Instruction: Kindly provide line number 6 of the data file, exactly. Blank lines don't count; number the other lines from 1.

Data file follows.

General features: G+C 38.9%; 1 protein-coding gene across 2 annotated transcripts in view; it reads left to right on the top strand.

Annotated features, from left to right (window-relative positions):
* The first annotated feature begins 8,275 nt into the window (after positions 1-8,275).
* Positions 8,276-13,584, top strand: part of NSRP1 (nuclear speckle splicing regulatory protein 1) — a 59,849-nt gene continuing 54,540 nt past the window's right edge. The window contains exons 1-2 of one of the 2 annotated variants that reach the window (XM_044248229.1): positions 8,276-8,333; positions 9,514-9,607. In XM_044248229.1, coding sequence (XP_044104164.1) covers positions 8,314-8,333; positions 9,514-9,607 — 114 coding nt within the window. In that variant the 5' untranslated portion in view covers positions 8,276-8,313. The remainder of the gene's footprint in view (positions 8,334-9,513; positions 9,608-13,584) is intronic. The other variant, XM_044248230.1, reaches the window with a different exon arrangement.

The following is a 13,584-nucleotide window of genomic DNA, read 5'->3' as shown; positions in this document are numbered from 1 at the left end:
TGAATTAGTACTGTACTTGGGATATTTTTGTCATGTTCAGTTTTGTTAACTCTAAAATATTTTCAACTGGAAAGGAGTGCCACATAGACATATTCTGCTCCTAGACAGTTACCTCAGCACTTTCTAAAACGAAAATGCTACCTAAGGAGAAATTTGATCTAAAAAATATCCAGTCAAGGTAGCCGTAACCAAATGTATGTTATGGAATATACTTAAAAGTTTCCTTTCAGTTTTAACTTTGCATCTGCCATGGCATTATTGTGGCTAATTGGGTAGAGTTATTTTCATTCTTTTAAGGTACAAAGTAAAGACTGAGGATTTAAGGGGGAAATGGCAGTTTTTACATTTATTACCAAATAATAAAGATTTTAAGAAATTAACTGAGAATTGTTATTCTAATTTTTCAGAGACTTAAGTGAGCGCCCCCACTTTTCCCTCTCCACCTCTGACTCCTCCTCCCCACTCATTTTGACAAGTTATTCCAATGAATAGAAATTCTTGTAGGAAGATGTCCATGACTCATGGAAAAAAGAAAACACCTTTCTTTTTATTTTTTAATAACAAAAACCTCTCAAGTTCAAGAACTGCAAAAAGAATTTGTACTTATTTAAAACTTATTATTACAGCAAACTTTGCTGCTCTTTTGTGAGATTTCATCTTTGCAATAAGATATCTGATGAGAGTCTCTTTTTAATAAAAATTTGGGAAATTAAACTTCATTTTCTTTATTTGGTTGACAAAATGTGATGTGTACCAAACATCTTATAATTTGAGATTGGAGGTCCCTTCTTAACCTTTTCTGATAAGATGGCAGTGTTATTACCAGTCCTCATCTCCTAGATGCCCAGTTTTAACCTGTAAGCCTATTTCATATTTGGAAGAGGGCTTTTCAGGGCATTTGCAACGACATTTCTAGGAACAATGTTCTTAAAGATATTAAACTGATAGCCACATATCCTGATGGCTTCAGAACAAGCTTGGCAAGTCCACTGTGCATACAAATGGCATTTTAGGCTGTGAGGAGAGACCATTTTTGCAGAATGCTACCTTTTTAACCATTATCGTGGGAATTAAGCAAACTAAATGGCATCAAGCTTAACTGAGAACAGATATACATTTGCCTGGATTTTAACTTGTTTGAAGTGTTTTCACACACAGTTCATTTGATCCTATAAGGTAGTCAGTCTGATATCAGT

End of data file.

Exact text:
TGAATTAGTACTGTACTTGGGATATTTTTGTCATGTTCAGTTTTGTTAACTCTAAAATATTTTCAACTGGAAAGGAGTGCCACATAGACATATTCTGCTCCTAGACAGTTACCTCAGCACTTTCTAAAACGAAAATGCTACCTAAGGAGAAATTTGATCTAAAAAATATCCAGTCAAGGTAGCCGTAACCAAATGTATGTTATGGAATATACTTAAAAGTTTCCTTTCAGTTTTAACTTTGCATCTGCCATGGCATTATTGTGGCTAATTGGGTAGAGTTATTTTCATTCTTTTAAGGTACAAAGTAAAGACTGAGGATTTAAGGGGGAAATGGCAGTTTTTACATTTATTACCAAATAATAAAGATTTTAAGAAATTAACTGAGAATTGTTATTCTAATTTTTCAGAGACTTAAGTGAGCGCCCCCACTTTTCCCTCTCCACCTCTGACTCCTCCTCCCCACTCATTTTGACAAGTTATTCCAATGAATAGAAATTCTTGTAGGAAGATGTCCATGACTCATGGAAAAAAGAAAACACCTTTCTTTTTATTTTTTAATAACAAAAACCTCTCAAGTTCAAGAACTGCAAAAAGAATTTGTACTTATTTAAAACTTATTATTACAGCAAACTTTGCTGCTCTTTTGTGAGATTTCATCTTTGCAATAAGATATCTGATGAGAGTCTCTTTTTAATAAAAATTTGGGAAATTAAACTTCATTTTCTTTATTTGGTTGACAAAATGTGATGTGTACCAAACATCTTATAATTTGAGATTGGAGGTCCCTTCTTAACCTTTTCTGATAAGATGGCAGTGTTATTACCAGTCCTCATCTCCTAGATGCCCAGTTTTAACCTGTAAGCCTATTTCATATTTGGAAGAGGGCTTTTCAGGGCATTTGCAACGACATTTCTAGGAACAATGTTCTTAAAGATATTAAACTGATAGCCACATATCCTGATGGCTTCAGAACAAGCTTGGCAAGTCCACTGTGCATACAAATGGCATTTTAGGCTGTGAGGAGAGACCATTTTTGCAGAATGCTACCTTTTTAACCATTATCGTGGGAATTAAGCAAACTAAATGGCATCAAGCTTAACTGAGAACAGATATACATTTGCCTGGATTTTAACTTGTTTGAAGTGTTTTCACACACAGTTCATTTGATCCTATAAGGTAGTCAGTCTGATATCAGT